Canada wasn't — and isn't — ready for an Indigenous governor general

Prior to Julie Payette's appointment as Canada's next governor general, several Liberal MPs suggested that an Indigenous person in the role would symbolize great progress for Canada. Columnist Robert Jago explains why that view is wrong.

It would be little more than window dressing: an empty gesture

Prior to Julie Payette's appointment as Canada's next governor general, several Liberal MPs suggested that an Indigenous person in the role would symbolize great progress for Canada. Columnist Robert Jago explains why that view is wrong. (Christopher Pike/Reuters)

Former astronaut Julie Payette is soon to be sworn in as Canada's next governor general, continuing the regular rotation of English and French governors general that's been in place since the institution was Canadian-ized in 1952. A block of Indigenous Liberal MPs, however, would've preferred an Indigenous person be nominated for the role.

"It would be incredibly significant for Canada," Liberal MP Dan Vandal told the Hill Times earlier this month. "It would be a real act of reconciliation with the highest levels."

Liberal MP Robert-Falcon Ouellette added that an Indigenous governor general would be a "symbolic" sign that Canada is changing.

Sending the wrong signal

While it's good to see these views present in the governing party, and good to see Indigenous MPs free to speak publicly in support of this position, their conclusion — that the appointment of an Indigenous governor general would be a positive symbol of a changing Canada — is wrong.

Sure, an Indigenous governor general would be a symbol, but primarily one to non-Natives — to white Canada — and a dangerous one that could derail reconciliation, at that.

Canada might receive its first Indigenous governor general in much the same way that the U.S. received its first black president. When Barack Obama was elected back in 2008, the message to American people of colour was that change was possible and that we're powerful enough to elect one of our own: a person who knows our struggles and our ambitions, and who can help to pave the way for others.

But while a symbol of hope and change to black America, Obama was also a symbol to many in white America that racism had been conquered. In a 2008 Forbes Magazine article entitled "Racism in America is Over," Manhattan Institute fellow John McWhorter wrote: "Our proper concern is not whether racism still exists, but whether it remains a serious problem. The election of Obama proved, as nothing else could have, that it no longer does."

In the same vein, I have no doubt whatsoever that had an Indigenous person been appointed as governor general, Canada's mostly white commentariat would be falling over themselves to declare that racism in Canada is "over," too. Especially since, even now, the idea that racism in Canada never really existed is mainstream enough to be given space in a newspaper. In the Vancouver Sun, for example, Douglas Todd recently wrote, "It's hard to think of a more treacherous single story about B.C. than the one alleging racism is alive and well."

Racism clearly exists in Canada today, and it is far from over. The week that Payette was named governor general was the same week that Barbara Kentner — a victim of what many Indigenous people see as a racially motivated murder — was buried. At the time of writing, Thunder Bay police has yet to file murder charges in her death (the only charges laid so far have been of aggravated assault).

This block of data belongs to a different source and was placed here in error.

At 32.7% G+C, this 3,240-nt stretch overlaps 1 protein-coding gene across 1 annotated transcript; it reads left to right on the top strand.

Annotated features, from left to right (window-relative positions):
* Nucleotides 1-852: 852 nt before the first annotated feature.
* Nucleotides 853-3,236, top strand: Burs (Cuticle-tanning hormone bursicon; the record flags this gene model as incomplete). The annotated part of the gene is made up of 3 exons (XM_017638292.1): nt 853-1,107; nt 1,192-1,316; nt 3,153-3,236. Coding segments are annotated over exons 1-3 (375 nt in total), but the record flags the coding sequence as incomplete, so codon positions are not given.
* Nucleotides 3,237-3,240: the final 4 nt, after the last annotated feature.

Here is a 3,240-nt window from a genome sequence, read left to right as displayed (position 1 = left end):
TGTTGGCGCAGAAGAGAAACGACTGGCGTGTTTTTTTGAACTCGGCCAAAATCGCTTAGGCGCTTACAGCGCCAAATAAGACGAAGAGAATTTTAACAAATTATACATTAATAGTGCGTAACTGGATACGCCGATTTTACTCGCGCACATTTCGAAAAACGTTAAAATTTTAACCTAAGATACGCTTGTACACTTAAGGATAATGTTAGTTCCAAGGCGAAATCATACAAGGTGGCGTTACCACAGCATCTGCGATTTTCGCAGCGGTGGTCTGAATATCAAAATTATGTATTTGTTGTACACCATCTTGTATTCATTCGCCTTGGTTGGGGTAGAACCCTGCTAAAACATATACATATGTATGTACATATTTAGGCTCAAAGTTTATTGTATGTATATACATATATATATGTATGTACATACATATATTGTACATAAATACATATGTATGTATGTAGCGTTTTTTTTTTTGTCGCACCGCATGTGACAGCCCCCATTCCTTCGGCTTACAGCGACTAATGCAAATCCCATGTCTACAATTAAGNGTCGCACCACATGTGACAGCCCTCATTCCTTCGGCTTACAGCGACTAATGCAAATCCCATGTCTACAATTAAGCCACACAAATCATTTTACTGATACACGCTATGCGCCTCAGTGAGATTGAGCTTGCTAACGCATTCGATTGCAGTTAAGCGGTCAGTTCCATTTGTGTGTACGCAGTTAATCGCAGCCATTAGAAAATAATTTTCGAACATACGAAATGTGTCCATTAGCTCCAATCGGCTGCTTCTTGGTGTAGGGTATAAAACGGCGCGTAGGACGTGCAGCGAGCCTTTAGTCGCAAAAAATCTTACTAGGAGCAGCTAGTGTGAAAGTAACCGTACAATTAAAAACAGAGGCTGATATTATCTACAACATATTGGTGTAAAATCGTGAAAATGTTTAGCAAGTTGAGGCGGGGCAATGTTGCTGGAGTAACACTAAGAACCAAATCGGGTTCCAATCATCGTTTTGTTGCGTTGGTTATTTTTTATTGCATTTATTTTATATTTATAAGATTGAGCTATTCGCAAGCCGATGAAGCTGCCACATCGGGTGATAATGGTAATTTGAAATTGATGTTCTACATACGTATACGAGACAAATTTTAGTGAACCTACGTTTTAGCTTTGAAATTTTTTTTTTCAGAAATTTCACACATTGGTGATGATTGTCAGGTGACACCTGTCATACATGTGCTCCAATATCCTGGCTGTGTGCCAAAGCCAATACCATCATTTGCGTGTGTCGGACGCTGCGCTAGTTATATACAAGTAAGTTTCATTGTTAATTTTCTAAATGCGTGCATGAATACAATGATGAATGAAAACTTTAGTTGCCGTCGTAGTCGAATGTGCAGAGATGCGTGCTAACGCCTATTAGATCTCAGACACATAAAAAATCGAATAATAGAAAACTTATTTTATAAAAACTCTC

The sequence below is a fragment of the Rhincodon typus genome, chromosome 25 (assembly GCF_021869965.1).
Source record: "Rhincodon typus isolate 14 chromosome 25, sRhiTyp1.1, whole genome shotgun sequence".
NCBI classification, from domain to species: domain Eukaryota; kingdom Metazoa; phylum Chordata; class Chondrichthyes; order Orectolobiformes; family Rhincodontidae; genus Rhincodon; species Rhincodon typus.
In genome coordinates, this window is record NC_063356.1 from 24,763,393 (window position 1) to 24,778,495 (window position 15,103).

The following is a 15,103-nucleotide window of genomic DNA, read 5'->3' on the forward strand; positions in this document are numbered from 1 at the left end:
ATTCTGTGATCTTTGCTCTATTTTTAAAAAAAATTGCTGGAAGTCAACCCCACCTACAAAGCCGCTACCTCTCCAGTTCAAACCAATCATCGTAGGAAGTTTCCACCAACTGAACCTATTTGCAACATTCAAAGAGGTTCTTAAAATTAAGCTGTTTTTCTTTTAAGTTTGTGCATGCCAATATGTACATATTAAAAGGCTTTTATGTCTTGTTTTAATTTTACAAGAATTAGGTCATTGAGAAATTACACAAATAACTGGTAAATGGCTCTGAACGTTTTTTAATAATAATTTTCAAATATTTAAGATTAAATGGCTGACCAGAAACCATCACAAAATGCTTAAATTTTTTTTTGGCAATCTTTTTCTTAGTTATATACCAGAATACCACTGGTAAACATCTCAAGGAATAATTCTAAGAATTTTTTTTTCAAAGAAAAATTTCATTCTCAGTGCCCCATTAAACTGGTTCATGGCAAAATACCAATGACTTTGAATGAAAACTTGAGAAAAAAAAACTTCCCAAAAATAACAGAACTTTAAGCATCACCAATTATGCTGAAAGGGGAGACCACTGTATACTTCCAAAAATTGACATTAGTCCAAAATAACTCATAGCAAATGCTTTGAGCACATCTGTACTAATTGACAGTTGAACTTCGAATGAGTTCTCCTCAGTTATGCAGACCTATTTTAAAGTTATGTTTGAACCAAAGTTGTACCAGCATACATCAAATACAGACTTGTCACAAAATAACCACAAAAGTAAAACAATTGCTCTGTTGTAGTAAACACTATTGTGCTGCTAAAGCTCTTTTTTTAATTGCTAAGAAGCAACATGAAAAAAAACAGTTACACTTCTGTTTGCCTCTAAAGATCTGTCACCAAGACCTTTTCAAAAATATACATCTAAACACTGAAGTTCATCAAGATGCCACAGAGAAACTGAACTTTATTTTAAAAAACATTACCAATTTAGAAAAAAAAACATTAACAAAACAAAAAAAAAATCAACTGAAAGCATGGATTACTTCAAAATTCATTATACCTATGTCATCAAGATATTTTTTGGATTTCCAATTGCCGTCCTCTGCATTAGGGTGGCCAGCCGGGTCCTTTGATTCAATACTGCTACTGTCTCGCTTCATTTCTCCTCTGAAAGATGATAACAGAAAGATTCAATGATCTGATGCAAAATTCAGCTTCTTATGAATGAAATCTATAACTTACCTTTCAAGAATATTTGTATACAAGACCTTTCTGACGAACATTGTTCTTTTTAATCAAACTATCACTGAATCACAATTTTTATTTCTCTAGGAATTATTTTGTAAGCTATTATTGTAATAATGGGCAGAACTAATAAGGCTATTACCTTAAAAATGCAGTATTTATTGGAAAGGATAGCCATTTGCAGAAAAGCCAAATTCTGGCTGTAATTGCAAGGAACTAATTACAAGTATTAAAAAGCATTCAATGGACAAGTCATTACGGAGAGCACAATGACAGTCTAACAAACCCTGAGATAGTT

And while many non-Natives work to downplay the existence of racism in Canada, Kentner's death, along with that of Colten Boushie in Saskatchewan, and of Cindy Gladue in Alberta, are just a few recent examples of what Indigenous people see as racially motivated killings.

These acts of racism demand urgent action, and signalling to white Canada that the job of reconciliation is done, and racism is over, is not the urgent action required. Instead it is a window dressing: camouflage for a state of affairs that treats Indigenous lives cheaply, and one in which the change that Indigenous people need is no closer than it was under the Stephen Harper regime.

All of the symbolism, none of the power

Unlike in the case of the first black president, the first Indigenous governor general would have no power to make any changes whatsoever. True, some past governors general have been able to highlight or bring greater attention to certain issues, but they can't direct funding, write policy or introduce new laws. He or she would have all of the symbolism with none of the power.

The Trudeau administration has burdened Indigenous peoples with one symbolic gesture after another. As with the failed inquiry into missing and murdered Indigenous women and girls, these symbolic gestures have stripped important issues of urgency in the imagination of the non-Native public. Changing the name of Langevin block does not restore clean drinking water to one First Nations home; seeing Justin Trudeau in his buckskin fringe acknowledging unceded Algonquin territory does not prevent one suicide. When it comes to "real change" on the ground, this government is short on results.

There will come a time when Canada is ready for an Indigenous governor general, but that appointment should be a capstone to mark real achievements toward equality; not just another symbolic gesture that gives the illusion of progress, while distracting people from the real work we all have to do.

This column is part of CBC's Opinion section. For more information about this section, please read this editor's blog and our FAQ.


Robert Jago is a First Nations writer from the Kwantlen First Nation.